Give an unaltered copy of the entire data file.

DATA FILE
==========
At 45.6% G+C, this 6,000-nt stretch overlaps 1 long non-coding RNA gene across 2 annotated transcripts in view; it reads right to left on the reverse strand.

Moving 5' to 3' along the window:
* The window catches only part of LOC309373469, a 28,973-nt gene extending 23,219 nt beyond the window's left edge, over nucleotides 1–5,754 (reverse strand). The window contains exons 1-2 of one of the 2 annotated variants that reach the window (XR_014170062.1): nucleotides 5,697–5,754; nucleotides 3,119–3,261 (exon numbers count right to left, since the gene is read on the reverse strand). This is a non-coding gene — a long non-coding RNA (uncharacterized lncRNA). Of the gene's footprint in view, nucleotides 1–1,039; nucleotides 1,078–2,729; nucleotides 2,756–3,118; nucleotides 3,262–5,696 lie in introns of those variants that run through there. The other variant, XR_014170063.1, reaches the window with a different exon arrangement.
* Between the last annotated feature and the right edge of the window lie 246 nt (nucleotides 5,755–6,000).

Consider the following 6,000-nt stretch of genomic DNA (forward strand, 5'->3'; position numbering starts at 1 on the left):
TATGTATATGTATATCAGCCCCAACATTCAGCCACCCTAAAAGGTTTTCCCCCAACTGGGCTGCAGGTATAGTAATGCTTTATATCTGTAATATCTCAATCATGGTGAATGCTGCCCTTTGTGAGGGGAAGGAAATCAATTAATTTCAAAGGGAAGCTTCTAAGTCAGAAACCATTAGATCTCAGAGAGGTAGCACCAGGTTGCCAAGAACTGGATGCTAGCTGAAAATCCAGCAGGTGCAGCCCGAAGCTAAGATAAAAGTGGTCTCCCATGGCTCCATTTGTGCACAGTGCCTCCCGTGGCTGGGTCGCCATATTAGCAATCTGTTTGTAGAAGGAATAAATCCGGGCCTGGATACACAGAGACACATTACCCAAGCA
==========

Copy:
At 45.6% G+C, this 6,000-nt stretch overlaps 1 long non-coding RNA gene across 2 annotated transcripts in view; it reads right to left on the reverse strand.

Moving 5' to 3' along the window:
* The window catches only part of LOC309373469, a 28,973-nt gene extending 23,219 nt beyond the window's left edge, over nucleotides 1–5,754 (reverse strand). The window contains exons 1-2 of one of the 2 annotated variants that reach the window (XR_014170062.1): nucleotides 5,697–5,754; nucleotides 3,119–3,261 (exon numbers count right to left, since the gene is read on the reverse strand). This is a non-coding gene — a long non-coding RNA (uncharacterized lncRNA). Of the gene's footprint in view, nucleotides 1–1,039; nucleotides 1,078–2,729; nucleotides 2,756–3,118; nucleotides 3,262–5,696 lie in introns of those variants that run through there. The other variant, XR_014170063.1, reaches the window with a different exon arrangement.
* Between the last annotated feature and the right edge of the window lie 246 nt (nucleotides 5,755–6,000).

Consider the following 6,000-nt stretch of genomic DNA (forward strand, 5'->3'; position numbering starts at 1 on the left):
TATGTATATGTATATCAGCCCCAACATTCAGCCACCCTAAAAGGTTTTCCCCCAACTGGGCTGCAGGTATAGTAATGCTTTATATCTGTAATATCTCAATCATGGTGAATGCTGCCCTTTGTGAGGGGAAGGAAATCAATTAATTTCAAAGGGAAGCTTCTAAGTCAGAAACCATTAGATCTCAGAGAGGTAGCACCAGGTTGCCAAGAACTGGATGCTAGCTGAAAATCCAGCAGGTGCAGCCCGAAGCTAAGATAAAAGTGGTCTCCCATGGCTCCATTTGTGCACAGTGCCTCCCGTGGCTGGGTCGCCATATTAGCAATCTGTTTGTAGAAGGAATAAATCCGGGCCTGGATACACAGAGACACATTACCCAAGCA